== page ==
The Lie and Losses of Lonely Leaders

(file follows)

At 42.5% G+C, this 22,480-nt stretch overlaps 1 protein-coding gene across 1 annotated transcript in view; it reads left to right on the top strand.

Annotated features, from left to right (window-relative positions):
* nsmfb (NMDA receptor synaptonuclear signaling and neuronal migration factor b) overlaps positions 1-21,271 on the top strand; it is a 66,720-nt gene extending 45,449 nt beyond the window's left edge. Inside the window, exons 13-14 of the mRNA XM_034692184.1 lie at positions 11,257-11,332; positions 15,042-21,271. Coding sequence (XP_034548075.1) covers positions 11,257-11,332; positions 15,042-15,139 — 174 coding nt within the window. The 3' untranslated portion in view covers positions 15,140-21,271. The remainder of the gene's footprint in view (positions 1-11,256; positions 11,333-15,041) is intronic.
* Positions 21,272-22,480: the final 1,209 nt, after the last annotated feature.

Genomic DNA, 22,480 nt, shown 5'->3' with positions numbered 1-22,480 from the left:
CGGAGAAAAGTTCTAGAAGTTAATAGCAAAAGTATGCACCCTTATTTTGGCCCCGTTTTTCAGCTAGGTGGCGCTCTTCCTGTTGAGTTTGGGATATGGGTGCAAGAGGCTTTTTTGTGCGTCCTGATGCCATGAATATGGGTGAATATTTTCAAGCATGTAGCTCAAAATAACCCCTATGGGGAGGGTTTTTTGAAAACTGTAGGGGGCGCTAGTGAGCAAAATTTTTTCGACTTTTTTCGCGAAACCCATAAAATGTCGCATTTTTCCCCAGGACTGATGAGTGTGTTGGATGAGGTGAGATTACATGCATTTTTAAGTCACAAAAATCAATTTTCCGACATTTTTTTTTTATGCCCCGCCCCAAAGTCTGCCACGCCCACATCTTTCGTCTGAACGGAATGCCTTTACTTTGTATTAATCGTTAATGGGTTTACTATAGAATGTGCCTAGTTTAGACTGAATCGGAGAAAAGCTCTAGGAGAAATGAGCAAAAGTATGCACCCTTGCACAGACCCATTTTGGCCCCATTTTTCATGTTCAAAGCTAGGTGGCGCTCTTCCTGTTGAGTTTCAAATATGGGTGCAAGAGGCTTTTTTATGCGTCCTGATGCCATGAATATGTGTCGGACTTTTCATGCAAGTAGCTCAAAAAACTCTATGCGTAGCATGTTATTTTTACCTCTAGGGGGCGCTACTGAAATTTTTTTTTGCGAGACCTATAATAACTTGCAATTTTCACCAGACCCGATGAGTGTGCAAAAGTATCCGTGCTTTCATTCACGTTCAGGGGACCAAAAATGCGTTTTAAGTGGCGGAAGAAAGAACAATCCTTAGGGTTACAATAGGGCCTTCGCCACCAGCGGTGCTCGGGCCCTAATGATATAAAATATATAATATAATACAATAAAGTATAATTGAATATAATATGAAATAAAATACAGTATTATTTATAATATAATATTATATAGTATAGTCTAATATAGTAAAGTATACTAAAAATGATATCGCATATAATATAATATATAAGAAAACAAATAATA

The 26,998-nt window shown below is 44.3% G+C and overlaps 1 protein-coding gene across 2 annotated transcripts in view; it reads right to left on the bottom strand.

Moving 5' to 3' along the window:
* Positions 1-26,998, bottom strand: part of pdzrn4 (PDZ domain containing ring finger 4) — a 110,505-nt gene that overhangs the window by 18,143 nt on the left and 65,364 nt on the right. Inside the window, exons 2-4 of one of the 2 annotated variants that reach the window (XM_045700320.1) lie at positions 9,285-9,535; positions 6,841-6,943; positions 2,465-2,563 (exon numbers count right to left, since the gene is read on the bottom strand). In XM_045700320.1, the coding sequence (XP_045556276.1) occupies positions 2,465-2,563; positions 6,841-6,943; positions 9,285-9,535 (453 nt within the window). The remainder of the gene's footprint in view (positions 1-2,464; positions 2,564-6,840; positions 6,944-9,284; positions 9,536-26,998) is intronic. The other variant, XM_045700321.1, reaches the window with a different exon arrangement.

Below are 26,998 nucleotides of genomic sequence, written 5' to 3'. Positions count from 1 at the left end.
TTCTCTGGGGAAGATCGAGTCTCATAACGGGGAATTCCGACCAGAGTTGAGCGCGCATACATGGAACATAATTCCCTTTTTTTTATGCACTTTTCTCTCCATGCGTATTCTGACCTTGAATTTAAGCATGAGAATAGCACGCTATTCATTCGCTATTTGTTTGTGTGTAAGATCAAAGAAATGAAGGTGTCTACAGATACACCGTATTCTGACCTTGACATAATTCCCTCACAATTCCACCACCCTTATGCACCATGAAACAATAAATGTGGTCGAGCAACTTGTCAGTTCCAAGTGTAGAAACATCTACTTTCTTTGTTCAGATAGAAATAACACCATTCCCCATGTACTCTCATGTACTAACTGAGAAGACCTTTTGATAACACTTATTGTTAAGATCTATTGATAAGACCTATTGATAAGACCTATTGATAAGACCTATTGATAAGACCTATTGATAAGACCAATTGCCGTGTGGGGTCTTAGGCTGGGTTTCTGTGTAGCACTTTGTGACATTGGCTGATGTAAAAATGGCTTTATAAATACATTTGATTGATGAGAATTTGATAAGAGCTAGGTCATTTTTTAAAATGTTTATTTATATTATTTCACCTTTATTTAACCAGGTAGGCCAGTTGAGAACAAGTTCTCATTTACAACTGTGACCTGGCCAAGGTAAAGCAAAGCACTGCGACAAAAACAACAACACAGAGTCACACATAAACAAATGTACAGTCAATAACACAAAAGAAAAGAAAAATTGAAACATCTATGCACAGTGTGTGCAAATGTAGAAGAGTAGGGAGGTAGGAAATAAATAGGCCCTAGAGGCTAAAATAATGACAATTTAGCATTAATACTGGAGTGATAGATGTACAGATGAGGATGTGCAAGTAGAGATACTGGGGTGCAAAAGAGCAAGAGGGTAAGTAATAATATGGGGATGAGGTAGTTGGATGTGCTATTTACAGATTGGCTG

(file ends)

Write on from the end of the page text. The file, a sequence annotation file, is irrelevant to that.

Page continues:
“It’s lonely at the top” “Never let them see you sweat” “Uneasy lies the head that wears the crown” Deeply ingrained into many of us is this supposed ideal of the leader as a stoic, unaffected, isolated figure. Particularly those of earlier generations have been encultured to believe that effective leadership involves setting a clear boundary between yourself and those below you on the org chart. Last month I wrote about how hiding our insecurity as leaders is a critical mistake. A new article in the Harvard Business Review brings emphasis to a related consideration: vulnerability. Picking up on the important work of Brene Brown, the article explores how effective bosses can use appropriate authentic vulnerability to build stronger connections with their teams, leading to better engagement, higher performance, and better decision making. In the charitable sector this is of even greater importance. If we reduce the employment relationship to it’s bare mechanics it will be very difficult to satisfy the increasingly intrinsically motivated workforce. We can’t compete on pay and perks, we must be people. Of course, no one wants to be on the receiving end of a leader who indiscriminately exposes all their personal issues That is always a sign of immaturity and insecurity in some form. A wise leader has the intuition to know how to acknowledge their humanity and imperfection without becoming a drama king or queen.